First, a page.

I have always identified myself through my work, especially my work ethic. I pride myself in being able to dedicate 500% of myself to my students. This has meant long hours of work after school and on weekends to create the best learning opportunities and resources for my students. I pride myself in being able to juggle multiple roles. In addition to my roles at school, I also worked with UTS, UNSW and Microsoft. I rarely said no to any opportunities that came before me. Even before the baby arrived other teachers have said I was going to have a nervous breakdown because I was working so much.

And now the baby has arrived, I have realised I can’t continue doing what I did. I now need to say no. So far I have said no to working on the national assessment program for science literacy with UNSW, the summer school program with UTS and presenting in Singapore because I was either physically unable to or doing so will mean I will not be sleeping for months on end. Not saying no will no longer just impact on me, it will now impact on a little person as well. This is something I am really struggling with at the moment. It feels like I’ve lost a part of who I am.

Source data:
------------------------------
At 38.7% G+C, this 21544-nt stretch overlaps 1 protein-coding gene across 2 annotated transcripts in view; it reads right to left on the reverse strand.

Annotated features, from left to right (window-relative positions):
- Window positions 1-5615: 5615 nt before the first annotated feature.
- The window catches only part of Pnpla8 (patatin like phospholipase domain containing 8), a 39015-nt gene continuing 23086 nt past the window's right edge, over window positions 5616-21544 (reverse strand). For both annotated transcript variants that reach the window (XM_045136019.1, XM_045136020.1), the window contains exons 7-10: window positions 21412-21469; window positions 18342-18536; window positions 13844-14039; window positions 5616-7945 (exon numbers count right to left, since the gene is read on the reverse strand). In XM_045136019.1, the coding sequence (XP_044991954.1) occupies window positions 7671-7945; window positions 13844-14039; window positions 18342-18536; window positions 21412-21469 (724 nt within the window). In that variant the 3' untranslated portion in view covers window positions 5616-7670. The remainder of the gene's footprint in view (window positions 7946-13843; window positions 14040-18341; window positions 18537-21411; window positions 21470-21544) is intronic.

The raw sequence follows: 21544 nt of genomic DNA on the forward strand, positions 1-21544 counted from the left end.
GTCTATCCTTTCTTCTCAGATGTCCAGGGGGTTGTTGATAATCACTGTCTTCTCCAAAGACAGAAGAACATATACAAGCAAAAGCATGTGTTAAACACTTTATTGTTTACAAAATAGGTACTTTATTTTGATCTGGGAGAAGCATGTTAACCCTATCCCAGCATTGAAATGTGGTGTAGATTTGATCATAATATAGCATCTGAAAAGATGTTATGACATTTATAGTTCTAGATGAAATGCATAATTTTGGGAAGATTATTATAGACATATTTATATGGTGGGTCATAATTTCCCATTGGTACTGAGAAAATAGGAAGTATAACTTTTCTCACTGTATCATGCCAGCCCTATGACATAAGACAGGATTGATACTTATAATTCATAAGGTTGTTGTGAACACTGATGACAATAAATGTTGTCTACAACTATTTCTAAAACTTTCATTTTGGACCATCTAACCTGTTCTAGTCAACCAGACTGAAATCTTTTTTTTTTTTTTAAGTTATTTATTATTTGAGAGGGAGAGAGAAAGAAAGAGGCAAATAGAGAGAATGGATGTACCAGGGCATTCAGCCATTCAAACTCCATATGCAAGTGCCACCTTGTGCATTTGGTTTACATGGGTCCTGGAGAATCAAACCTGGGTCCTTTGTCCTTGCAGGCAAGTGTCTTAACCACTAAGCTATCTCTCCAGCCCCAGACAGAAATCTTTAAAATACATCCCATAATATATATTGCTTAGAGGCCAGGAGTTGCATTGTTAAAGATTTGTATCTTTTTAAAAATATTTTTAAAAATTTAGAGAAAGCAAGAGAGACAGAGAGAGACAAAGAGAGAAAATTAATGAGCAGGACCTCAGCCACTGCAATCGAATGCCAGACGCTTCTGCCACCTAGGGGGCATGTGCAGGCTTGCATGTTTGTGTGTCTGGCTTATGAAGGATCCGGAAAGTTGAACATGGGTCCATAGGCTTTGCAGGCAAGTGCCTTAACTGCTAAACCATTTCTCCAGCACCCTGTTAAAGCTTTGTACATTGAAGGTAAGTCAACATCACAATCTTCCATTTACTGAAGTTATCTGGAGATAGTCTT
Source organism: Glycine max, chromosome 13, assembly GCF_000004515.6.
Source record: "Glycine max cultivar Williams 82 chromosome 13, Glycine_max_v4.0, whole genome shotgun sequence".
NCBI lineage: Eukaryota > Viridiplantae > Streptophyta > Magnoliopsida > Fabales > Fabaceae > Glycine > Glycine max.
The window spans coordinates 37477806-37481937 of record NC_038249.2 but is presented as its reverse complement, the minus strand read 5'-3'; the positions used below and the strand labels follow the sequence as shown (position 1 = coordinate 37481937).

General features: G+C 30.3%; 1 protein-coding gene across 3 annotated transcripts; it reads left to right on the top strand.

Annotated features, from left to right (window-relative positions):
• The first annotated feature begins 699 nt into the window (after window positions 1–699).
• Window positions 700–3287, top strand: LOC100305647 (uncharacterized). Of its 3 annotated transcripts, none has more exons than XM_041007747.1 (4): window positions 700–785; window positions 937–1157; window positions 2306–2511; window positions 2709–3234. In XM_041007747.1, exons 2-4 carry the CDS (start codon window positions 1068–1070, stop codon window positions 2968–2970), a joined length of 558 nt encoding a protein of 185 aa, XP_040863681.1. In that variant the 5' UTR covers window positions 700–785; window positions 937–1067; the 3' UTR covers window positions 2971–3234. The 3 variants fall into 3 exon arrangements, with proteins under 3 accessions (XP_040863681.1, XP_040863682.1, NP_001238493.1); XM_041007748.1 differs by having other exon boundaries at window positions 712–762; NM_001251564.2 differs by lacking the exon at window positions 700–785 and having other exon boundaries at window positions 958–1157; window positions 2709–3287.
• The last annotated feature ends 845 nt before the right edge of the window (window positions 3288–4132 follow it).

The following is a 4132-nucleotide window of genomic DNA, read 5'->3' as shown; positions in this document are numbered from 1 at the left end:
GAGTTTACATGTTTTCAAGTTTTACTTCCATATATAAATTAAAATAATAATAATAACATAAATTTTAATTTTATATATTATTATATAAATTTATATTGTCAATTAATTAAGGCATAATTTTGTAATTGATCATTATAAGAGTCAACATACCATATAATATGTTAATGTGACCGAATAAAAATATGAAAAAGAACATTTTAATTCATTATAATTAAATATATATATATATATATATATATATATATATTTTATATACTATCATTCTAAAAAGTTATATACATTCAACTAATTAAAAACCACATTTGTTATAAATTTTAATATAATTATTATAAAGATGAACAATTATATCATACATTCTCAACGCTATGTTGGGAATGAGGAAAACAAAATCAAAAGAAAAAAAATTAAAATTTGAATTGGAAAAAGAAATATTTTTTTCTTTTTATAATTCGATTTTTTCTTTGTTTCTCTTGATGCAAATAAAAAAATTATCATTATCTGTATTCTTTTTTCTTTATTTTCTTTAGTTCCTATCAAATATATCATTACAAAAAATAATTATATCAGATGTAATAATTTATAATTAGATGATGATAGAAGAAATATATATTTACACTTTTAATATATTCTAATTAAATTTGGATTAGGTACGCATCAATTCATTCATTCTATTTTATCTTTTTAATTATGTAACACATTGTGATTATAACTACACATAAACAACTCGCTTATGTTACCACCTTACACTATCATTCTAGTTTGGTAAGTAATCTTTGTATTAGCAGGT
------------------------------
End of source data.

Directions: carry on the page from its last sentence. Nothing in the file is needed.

However, the biggest challenge for me will be next year when I return to work full time. Baby will be 6 months. I am already thinking of how I’ll balance work commitments from school, my baby’s needs and my own wellbeing. Some things I have asked myself are:
-When should I do school work? Should I stay at school and finish everything at school? This would mean picking up baby from daycare late and by the time we get home, it will be time to put her to bed. If I pick up baby straight after school, I’ll get more time to spend with her but will I then be doing school work till the early hours of the morning and affecting my own health and wellbeing?
-Will I be able to dedicate myself to my students & my faculty as much as I used to?

I’d like to hear from other teachers who are parents and are already on this journey. What are your advice & tips? How do you balance your passion for teaching with your family’s needs, and your own needs?